9. Liu L, Kloepper JW, Tuzun S (1995) Induction of systemic resistance in cucumber against bacterial leaf spot by plant growth promoting rhizobacteria. Phytopathology 85:843–847CrossRefGoogle Scholar
  10. Maurhofer M, Reimmann C, Sacherer SP, Heeb S, Haas D, Defago G (1998) Salicylic acid biosynthetic genes expressed in Pseudomonas fl fluorescent strain P3 improve the induction of systemic resistance in tobacco against tobacco necrosis virus. Phytopathology 88:678–684CrossRefGoogle Scholar
  11. Mayer AM, Harel E, Shaul RB (1965) Assay of catechol oxidase: a critical comparison of methods. Phytochemistry 5:783–789CrossRefGoogle Scholar
  12. O’Sullivan DJ, O’Gara F (1988) Delivery system for one-step creation of in vivo lac gene fusions in Pseudomonas spp. involved in biological control. Appl Environ Microbiol 54:2877–2880Google Scholar
  13. Radjacommare R, Kandan A, Nandakumar R, Samiyappan R (2004) Association of the hydrolytic enzyme chitinase against Rhizoctonia solani in rhizobacteria-treated rice plants. J Phytopathol 152:365–370CrossRefGoogle Scholar
  14. Raja (2017) Investigations on wilt of pomegranate caused by ceratocystis fimbriata Ell. and Halst. In Karnataka. University of Agricultural Sciences, Ph. D. thesis, Raichur, Karnataka, pp 102–105Google Scholar
  15. Ramette A, Loy M, Defago G (2006) Genetic diversity and biocontrol protection of fluorescens pseudomonas producing phloroglucinols and hydrogen cyanide from swiss soils naturally suppressive or conducive to Thieviopsis basicola mediated black rot of tobacco. FEMS Microbial Ecol 55(3):369–381CrossRefGoogle Scholar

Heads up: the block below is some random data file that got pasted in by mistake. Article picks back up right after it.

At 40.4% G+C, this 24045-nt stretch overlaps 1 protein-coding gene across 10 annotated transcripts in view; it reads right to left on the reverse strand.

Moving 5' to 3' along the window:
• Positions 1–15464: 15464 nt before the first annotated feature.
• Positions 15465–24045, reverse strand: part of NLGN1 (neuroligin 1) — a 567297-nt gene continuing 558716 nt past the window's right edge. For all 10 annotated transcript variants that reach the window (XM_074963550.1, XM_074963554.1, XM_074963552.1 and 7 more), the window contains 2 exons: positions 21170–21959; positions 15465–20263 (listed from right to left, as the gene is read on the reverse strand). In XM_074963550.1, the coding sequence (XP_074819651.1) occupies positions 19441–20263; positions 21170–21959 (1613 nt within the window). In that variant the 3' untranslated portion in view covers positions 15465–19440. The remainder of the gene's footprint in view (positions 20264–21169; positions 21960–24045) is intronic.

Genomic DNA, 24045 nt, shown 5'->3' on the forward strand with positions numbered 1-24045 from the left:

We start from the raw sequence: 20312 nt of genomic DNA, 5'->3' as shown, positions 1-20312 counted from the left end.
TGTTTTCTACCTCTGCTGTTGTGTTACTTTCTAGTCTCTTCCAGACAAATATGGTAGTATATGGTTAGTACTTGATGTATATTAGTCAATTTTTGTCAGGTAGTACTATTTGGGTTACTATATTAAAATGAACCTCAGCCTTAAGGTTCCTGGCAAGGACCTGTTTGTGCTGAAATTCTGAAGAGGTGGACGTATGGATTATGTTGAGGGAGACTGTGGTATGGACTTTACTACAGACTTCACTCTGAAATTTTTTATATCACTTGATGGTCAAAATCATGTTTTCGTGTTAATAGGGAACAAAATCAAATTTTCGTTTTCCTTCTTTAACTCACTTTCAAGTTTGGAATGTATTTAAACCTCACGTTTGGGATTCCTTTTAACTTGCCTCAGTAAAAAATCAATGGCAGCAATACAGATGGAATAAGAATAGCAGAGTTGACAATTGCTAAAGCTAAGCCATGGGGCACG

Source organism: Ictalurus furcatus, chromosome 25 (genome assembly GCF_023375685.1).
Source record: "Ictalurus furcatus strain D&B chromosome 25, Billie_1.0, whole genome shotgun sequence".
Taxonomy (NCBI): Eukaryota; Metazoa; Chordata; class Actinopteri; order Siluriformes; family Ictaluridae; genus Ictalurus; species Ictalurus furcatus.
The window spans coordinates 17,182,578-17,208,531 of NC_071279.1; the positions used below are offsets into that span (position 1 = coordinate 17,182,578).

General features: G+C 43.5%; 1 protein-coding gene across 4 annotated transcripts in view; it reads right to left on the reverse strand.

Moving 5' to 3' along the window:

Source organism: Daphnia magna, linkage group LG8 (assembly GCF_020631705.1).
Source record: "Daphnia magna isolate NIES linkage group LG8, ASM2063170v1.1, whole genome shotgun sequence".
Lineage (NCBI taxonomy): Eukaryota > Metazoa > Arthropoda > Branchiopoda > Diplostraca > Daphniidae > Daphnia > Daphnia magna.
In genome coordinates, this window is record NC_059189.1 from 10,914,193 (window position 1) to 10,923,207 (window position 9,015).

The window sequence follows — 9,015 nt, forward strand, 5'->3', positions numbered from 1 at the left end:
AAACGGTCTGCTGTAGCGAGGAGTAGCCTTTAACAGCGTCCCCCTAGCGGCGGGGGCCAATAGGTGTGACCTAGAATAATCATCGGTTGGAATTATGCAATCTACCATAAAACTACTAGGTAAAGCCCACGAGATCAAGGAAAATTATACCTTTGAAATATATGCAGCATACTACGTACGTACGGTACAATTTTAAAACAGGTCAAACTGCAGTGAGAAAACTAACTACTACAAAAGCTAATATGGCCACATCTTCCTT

16. Saranraj P, Sivasakthivelan P, Sakthi SS (2013) Prevalence and production of plant growth promoting substance by Pseudomonas fluorescens isolates from Paddy rhizosphere soil of Cuddalore District, Tamil Nadu, India. Afr J Basic Appl Sci 5(2):95–101Google Scholar
  17. Schaad NW (1992) Laboratory guide for identification of plant pathogenic bacteria. In: Schaad NW (ed) The American Phytopathological Society, Minneapolis, pp 89–94Google Scholar
  18. Sharma KK, Sharma J, Jadhav VT (2008) Prevalence and etiology of wilt of pomegranate. Indian Phytopathol 61:381Google Scholar
  19. Sharma KK (2009) Vascular wilt of pomegranate caused by Ceratocystis fimbriata Ellis and Halsted and its control. In: 5th International conference on plant pathology in the globalized Era, Nov, at IARI, New Delhi, p 240Google Scholar
  20. Shivangi S, Dutta U, Bhat AK, Gupta S, Vikas G, Jamwal S (2017) Morpho-cultural and biochemical identification of Pseudomonas sp. isolated from the rhizosphere of different vegetable crops and study its efficacy on Solanum melongena (Brinjal). J Pharmacol Phytochem 6(2):22–28Google Scholar
  21. Somasekhara YM (1999) New record of Ceratocystis fimbriata causing wilt of pomegranate in India. Plant Dis 83:406CrossRefGoogle Scholar
  22. Sonyal S, Giri MS, Mahesha HS, Palanna KB (2015) Effect of Botanicals and bioagents on the growth of Ceratocystis fimbriata ELL. and Halst. Causing wilt in pomegranate. Int J Pure Appl Biosci 3(4):42–48Google Scholar
  23. Tziros GT, Tzavella-Klonari K (2008) First report of verticillium wilt of pomegranate caused by Verticillium dahlia in Greece. J Plant Pathol 90:589Google Scholar
  24. Vinay JU, Naik MK, Rameshwaram R, Chennappa G, Sohel S, Shaikh RZS (2016) Detection of antimicrobial traits in fluorescent pseudomonads and molecular characterization of an antibiotic pyoluteorin. 3Biotech 6:227Google Scholar
  25. Vincent JM (1947) Distortion of fungal hyphae in presence of certain inhibitors. Nature 159:850CrossRefGoogle Scholar

Copyright information

© Springer Nature Singapore Pte Ltd. 2019

Authors and Affiliations

  • Gururaj Sunkad
    • 1
  • T. H. Shruthi
    • 1
  • Raja
    • 1
  1. 1.Department of Plant Pathology, Agriculture CollegeUniversity of Agricultural SciencesBangaloreIndia

Personalised recommendations